Thursday, January 13, 2011

On the end of civility

Okay, so it's not huge, but it's kind of depressing in an emblematic way--the Civility Project has folded after two years and three responses out of 585 letters.

Mark DeMoss (Republican, evangelical Christian) and Lanny Davis (Democrat, Jewish, former Clinton lobbyist) sent out 585 letters, one each to every sitting governor and member of Congress. The 585 were asked to sign the following hideous, spiteful, degrading pledge:
I will be civil in my public discourse and behavior.

I will be respectful of others whether or not I agree with them.

I will stand against incivility when I see it.


The three complete bastards--out of 585--who dared put their names to such a travesty were Senator Joe Lieberman (I-CT), Rep. Frank Wolfe (R-VA), and Rep. Sue Myrick (R-NC).

DeMoss and Davis didn’t get any responses from any other governors or Congresspeople, but they did get a few e-mails from the common man.
The gutless republicans do not need more gutless wonders like you in the rhino party. You remind me of someone that would bring a rock or knife to a gun fight. The thugs, communists, racists, bigots, liars, nazis, and America hating sons of b------ in the democrat party are scum of the Earth and will do anything to win. I believe you have been watching to many old movies where the good guy always win. Vince Lombardi put it best. Winning is not everything, it is the only thing.

Grow up - this is real life and when the socialist want to take over a free country, people like me are not civil and if the Obama socialists aren’t stopped soon by elections, the next step is violent revolution - it’s how our free country was born. You people are morons.

At the risk of sounding uncivil, what the freaking fuck?!

How did we get to the point where civility equals gutlessness and violent revolution is the only reasonable response to disagreement? How did we become so attached to revolution and trees watered with the blood of patriots that any suggestion that in the interest of actually accomplishing things we might be polite to each other is some sort of affront, worthy of nasty language? (“And then, one Thursday, nearly two thousand years after one man had been nailed to a tree for saying how great it would be to be nice to people for a change…”)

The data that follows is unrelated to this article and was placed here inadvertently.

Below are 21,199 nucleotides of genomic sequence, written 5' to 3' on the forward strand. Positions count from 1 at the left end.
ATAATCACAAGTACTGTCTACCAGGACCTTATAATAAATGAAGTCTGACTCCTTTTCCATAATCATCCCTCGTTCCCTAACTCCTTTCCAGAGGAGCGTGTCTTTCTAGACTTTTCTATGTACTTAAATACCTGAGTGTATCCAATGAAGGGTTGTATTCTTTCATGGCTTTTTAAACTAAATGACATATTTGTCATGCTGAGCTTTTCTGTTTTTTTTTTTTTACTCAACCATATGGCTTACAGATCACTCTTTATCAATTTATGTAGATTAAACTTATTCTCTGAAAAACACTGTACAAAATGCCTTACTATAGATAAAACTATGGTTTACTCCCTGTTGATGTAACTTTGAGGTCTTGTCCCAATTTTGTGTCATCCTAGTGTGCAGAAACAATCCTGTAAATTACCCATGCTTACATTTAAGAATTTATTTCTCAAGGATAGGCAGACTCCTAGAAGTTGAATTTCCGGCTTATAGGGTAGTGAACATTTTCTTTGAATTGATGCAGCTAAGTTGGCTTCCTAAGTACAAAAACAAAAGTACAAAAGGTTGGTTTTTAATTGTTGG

We're just too flipping lazy. Being civil is hard, y'all--first you have to take a deep breath and flatten down whatever uncivil remark was about to spring unbidden from your trap, then you have to really consider what the other person just said, and then you have to craft a reasonable response to what they just said, hopefully in a tone that will encourage consideration and a reasonable response from the other person. On the other hand, calling someone a poopy-head and spitting chaw on their shoes takes little thought or effort at all. The people packing heat and wishing a motherfucker would are doing it for one reason: Rambo looked cool, and thoughtless aggression is easy (although I suspect that the number of chaw-spitters who would be able to follow through if the motherfuckers really did is small to nothing). Considering the impact and possible repercussions of that aggression puts you back in the area of civility, and that's hard, y'all.


Be better. Everyone, be better. Be better than 582 lawmakers and a bunch of dipwads with e-mail accounts and poor spelling skills. Me, too. Be better, ACG. Make the country better.

Anyway, even though the Civility Project has come to an end, the message is still an important one and one in desperate need of spreading. You can still sign the petition for yourself online. I did it, and while the chances of me actually being successfully civil on this blog are shaky, at least it might remind me to actually try. And maybe, as DeMoss and Davis are shutting the project down (which in my mind would involve unplugging the computers and watching them power down, walking to the door, giving the empty room one last look, sighing, flipping the light switch, and then leaving the office without a backward look as the overhead lights flick off one by one, although I’m fairly sure it won’t happen that way), they’ll run across your signatures and e-mails and say, “Hey, look, it’s eight supportive e-mails from people who aren’t calling us worthless, moronic, un-American dickwhistles. That kind of makes my day.” And then the unplugging and the thing with the lights.

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